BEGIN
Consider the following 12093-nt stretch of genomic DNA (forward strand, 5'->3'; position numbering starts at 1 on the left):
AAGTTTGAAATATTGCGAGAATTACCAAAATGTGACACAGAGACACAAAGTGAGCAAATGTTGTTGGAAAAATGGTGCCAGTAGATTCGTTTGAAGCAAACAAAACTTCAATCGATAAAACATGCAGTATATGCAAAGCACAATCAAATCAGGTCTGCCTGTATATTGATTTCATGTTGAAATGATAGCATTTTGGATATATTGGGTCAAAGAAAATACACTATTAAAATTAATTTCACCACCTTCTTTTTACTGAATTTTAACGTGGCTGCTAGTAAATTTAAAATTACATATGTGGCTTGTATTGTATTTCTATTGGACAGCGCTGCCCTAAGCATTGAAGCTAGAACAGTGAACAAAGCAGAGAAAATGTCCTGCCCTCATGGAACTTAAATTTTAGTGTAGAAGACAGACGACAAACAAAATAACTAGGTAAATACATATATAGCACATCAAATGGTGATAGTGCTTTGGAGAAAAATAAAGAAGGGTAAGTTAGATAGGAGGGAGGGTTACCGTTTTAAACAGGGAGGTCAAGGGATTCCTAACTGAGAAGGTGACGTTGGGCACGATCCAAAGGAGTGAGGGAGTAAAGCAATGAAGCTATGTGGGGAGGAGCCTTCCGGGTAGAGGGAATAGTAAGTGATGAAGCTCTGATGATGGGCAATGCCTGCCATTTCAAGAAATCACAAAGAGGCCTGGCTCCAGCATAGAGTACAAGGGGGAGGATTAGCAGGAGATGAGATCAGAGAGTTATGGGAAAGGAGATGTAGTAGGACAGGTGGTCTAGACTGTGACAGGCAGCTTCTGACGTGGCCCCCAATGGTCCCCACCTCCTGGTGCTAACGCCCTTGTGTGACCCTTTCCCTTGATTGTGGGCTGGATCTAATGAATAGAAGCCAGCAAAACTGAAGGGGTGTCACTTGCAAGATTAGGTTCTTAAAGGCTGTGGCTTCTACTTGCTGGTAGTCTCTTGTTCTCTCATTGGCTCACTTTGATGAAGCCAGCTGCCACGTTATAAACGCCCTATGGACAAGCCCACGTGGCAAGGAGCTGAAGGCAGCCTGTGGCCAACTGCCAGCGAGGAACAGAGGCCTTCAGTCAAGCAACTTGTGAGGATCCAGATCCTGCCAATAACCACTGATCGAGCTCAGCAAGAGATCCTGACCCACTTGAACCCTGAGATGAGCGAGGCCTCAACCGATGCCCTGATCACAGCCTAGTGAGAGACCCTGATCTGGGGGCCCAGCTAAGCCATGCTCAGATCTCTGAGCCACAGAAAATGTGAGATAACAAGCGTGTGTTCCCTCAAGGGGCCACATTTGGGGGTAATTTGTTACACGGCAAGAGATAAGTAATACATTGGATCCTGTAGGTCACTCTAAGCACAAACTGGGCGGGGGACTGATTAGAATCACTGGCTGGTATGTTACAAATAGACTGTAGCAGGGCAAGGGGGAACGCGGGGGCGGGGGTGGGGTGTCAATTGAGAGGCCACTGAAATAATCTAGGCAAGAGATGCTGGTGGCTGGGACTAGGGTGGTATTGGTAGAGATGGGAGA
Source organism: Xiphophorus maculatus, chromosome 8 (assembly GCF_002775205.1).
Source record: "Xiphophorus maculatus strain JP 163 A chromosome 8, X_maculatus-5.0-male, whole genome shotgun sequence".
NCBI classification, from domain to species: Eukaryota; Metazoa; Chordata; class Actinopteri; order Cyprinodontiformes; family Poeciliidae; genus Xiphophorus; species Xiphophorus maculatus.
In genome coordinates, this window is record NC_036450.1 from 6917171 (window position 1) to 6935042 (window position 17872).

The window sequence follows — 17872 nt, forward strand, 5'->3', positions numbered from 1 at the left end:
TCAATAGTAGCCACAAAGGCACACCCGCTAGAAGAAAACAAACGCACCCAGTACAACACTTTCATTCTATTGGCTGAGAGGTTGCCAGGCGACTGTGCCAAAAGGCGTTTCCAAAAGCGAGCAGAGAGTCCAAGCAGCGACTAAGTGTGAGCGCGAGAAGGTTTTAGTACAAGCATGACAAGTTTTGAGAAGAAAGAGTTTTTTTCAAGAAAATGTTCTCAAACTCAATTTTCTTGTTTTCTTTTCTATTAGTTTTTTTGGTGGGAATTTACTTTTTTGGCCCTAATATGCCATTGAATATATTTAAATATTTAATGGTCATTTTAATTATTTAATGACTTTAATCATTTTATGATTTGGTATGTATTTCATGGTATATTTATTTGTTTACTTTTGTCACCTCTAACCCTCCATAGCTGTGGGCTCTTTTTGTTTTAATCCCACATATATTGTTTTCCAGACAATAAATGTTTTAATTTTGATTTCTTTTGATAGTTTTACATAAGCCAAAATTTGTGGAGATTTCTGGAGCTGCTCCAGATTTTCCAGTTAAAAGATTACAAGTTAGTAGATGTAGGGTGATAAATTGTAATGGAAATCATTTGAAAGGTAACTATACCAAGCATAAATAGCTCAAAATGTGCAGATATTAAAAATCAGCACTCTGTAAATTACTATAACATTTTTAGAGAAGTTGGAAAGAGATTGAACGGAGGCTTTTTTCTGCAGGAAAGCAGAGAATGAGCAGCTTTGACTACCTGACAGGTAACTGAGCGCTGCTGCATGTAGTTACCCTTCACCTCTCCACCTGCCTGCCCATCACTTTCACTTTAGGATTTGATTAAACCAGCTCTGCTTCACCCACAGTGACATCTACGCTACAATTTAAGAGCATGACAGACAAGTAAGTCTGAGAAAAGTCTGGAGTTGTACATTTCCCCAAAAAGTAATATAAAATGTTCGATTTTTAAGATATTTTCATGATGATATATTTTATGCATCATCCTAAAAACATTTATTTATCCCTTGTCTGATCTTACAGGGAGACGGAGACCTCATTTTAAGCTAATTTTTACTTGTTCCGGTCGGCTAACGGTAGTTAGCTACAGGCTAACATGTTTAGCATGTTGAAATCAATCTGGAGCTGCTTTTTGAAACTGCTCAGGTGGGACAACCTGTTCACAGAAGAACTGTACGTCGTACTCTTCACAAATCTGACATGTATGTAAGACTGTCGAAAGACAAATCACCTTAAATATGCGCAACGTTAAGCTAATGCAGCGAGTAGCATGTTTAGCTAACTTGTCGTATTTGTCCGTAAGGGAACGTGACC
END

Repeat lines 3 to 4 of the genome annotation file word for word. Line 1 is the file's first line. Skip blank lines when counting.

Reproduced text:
Source organism: Xiphophorus maculatus, chromosome 8 (assembly GCF_002775205.1).
Source record: "Xiphophorus maculatus strain JP 163 A chromosome 8, X_maculatus-5.0-male, whole genome shotgun sequence".